Development of new catalysts for efficient CO2 utilization
The excess electrical energy delivered by renewables can be used to convert CO2 to value-added chemicals by electrolysis. This scenario refers to energy storage directly in industrial sites: CO2 will be provided from the industrial exhausts and electrical energy will be supplied by solar panels or windmills installed at the same location. Thus, CO2 will be converted to useful chemicals onsite. This will have an impact simultaneously on the environment (cutting down CO2 emissions) and on the chemical industry (production of value-added chemicals). Desired products of the aqueous electrochemical CO2 reduction are carbon monoxide, ethylene, or alcohols.
To find more efficient catalysts for the selective CO2 conversion, we couple the SFC to online mass spectrometry. The volatile products of the CO2 reduction are separated from the liquid phase using a hydrophobic Teflon membrane near the opening of the SFC, and the gaseous species are driven to the mass spectrometer. We can thus complement electrochemical data with information on the gaseous products formed on different catalyst compositions and potentials. For example, we show below the mass spectrometry data on the ethylene formation from CO2 using a copper-cobalt alloy sample with a varying content of copper across the one axis. After scanning the sample with the SFC across this axis, it is possible to obtain potential-resolved information on the impact of the copper content on the ethylene formation. The formation of other gases can be monitored in parallel (e.g. hydrogen, methane, etc).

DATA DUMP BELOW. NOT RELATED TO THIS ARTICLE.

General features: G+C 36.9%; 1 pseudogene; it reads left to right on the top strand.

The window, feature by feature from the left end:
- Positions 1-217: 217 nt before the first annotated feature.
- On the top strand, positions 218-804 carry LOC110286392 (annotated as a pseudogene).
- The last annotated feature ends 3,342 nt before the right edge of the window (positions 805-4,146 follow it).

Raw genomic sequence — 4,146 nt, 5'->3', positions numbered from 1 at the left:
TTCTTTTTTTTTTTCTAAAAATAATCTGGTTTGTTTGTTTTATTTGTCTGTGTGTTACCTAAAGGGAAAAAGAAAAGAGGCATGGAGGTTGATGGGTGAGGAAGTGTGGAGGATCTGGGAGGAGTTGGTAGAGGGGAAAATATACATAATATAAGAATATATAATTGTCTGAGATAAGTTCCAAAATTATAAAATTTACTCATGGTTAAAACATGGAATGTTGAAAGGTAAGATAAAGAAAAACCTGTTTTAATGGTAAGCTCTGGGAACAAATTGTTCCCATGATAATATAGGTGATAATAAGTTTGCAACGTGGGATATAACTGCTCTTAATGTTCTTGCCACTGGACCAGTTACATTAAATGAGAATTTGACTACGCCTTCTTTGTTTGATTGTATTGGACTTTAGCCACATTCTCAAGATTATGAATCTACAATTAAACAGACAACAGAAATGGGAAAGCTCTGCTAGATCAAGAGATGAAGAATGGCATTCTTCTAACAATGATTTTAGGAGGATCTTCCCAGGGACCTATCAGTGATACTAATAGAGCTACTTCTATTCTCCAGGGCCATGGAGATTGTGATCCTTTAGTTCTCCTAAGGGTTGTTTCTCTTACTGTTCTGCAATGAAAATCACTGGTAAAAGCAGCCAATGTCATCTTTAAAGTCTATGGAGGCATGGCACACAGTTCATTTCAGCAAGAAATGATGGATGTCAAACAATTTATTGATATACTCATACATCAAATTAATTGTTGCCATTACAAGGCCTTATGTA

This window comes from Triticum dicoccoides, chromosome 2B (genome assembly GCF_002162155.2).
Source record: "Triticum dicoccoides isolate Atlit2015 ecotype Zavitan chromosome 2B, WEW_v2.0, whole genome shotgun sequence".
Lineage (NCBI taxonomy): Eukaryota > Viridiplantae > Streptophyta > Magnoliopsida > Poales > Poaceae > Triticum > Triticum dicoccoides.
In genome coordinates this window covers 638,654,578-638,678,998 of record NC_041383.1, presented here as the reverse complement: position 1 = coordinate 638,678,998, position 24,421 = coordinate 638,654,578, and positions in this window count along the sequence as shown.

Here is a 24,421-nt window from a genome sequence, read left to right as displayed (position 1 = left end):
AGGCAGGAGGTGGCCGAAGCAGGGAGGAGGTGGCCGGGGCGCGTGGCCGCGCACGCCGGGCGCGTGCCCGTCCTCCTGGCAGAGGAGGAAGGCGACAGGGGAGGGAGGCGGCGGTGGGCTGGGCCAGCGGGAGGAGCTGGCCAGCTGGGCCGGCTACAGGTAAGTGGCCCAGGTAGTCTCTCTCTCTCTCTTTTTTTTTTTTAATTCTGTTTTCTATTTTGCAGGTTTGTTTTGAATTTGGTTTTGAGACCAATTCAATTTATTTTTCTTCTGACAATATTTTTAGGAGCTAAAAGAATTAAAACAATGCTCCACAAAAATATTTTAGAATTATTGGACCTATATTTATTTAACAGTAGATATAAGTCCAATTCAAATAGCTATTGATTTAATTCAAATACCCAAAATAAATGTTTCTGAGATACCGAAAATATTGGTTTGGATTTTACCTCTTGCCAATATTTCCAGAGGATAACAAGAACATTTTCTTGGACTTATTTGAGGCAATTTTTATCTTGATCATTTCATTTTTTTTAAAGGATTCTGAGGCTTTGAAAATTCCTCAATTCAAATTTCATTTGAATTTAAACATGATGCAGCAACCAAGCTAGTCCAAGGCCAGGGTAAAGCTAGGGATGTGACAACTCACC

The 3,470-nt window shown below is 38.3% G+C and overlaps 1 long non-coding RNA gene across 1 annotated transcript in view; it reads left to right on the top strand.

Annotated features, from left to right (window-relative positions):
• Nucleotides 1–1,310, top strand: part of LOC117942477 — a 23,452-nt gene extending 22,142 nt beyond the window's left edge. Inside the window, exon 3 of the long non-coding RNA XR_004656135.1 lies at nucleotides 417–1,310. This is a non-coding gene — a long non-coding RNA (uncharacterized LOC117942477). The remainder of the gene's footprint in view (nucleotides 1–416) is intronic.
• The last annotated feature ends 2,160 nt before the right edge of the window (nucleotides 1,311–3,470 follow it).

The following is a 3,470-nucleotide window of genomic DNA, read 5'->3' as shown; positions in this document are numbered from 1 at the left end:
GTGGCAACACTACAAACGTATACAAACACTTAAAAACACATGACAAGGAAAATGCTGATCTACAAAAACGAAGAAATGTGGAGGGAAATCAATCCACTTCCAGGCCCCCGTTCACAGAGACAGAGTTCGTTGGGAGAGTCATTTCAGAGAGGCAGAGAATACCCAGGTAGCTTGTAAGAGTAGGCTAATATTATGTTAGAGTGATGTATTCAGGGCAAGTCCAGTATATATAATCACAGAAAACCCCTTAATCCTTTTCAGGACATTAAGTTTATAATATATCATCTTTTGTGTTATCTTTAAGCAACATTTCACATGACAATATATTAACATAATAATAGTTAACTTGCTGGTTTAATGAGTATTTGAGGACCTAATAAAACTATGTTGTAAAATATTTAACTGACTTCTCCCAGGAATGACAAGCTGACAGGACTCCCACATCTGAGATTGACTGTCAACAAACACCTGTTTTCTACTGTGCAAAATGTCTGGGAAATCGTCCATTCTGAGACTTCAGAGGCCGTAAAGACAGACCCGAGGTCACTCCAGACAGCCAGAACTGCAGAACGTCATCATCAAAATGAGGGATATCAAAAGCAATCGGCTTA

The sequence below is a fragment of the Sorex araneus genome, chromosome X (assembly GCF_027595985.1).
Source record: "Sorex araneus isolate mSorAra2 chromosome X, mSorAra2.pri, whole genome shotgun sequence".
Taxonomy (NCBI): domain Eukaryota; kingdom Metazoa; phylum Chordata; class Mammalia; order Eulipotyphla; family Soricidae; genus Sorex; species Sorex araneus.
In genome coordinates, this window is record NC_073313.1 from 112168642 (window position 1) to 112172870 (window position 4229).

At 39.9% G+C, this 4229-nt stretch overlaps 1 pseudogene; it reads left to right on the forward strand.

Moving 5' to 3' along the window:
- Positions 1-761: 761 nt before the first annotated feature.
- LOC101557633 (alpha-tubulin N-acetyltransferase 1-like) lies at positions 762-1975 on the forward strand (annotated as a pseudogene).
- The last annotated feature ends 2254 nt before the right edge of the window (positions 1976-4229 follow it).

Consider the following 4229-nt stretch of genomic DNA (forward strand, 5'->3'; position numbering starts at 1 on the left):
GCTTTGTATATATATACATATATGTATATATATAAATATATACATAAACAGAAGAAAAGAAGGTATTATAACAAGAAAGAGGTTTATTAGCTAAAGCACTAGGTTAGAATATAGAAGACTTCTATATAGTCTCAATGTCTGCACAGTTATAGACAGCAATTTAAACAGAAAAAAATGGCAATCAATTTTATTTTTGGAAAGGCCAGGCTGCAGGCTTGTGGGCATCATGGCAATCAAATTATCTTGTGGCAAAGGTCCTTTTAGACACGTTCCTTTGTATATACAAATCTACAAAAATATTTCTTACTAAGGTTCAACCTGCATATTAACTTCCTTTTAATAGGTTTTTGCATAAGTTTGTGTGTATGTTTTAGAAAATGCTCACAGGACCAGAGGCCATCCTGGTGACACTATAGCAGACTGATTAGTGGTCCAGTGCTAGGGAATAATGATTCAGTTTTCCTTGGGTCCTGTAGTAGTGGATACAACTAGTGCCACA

- Screening of material libraries for electrochemical CO2 reduction catalysts - Improving selectivity of Cu by mixing with Co, Journal of Catalysis, 343 (2016) 248-256.
- Coupling of a scanning flow cell with online electrochemical mass spectrometry for screening of reaction selectivity, Review of Scientific Instruments, 85 (2014) art. no. 104101.